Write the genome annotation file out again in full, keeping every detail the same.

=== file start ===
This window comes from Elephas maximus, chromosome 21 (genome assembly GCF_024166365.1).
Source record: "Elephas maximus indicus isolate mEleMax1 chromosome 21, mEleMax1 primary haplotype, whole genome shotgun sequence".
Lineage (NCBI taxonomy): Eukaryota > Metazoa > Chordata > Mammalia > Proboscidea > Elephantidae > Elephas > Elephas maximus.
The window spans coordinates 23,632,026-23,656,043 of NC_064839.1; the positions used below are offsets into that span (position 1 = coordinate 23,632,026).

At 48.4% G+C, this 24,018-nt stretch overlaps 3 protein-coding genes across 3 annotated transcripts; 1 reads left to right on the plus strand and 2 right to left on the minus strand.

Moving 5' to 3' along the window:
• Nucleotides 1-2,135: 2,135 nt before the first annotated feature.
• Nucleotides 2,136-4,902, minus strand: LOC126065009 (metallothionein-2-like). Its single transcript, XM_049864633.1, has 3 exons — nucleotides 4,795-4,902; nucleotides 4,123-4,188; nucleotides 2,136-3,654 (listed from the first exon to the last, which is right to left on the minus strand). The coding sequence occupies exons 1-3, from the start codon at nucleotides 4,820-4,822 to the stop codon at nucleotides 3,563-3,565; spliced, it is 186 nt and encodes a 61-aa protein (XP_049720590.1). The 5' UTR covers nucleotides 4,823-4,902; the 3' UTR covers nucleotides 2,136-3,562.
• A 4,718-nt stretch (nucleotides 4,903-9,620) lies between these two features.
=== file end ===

This window comes from Elephas maximus, chromosome 21 (genome assembly GCF_024166365.1).
Source record: "Elephas maximus indicus isolate mEleMax1 chromosome 21, mEleMax1 primary haplotype, whole genome shotgun sequence".
Lineage (NCBI taxonomy): Eukaryota > Metazoa > Chordata > Mammalia > Proboscidea > Elephantidae > Elephas > Elephas maximus.
The window spans coordinates 23,632,026-23,656,043 of NC_064839.1; the positions used below are offsets into that span (position 1 = coordinate 23,632,026).

At 48.4% G+C, this 24,018-nt stretch overlaps 3 protein-coding genes across 3 annotated transcripts; 1 reads left to right on the plus strand and 2 right to left on the minus strand.

Moving 5' to 3' along the window:
• Nucleotides 1-2,135: 2,135 nt before the first annotated feature.
• Nucleotides 2,136-4,902, minus strand: LOC126065009 (metallothionein-2-like). Its single transcript, XM_049864633.1, has 3 exons — nucleotides 4,795-4,902; nucleotides 4,123-4,188; nucleotides 2,136-3,654 (listed from the first exon to the last, which is right to left on the minus strand). The coding sequence occupies exons 1-3, from the start codon at nucleotides 4,820-4,822 to the stop codon at nucleotides 3,563-3,565; spliced, it is 186 nt and encodes a 61-aa protein (XP_049720590.1). The 5' UTR covers nucleotides 4,823-4,902; the 3' UTR covers nucleotides 2,136-3,562.
• A 4,718-nt stretch (nucleotides 4,903-9,620) lies between these two features.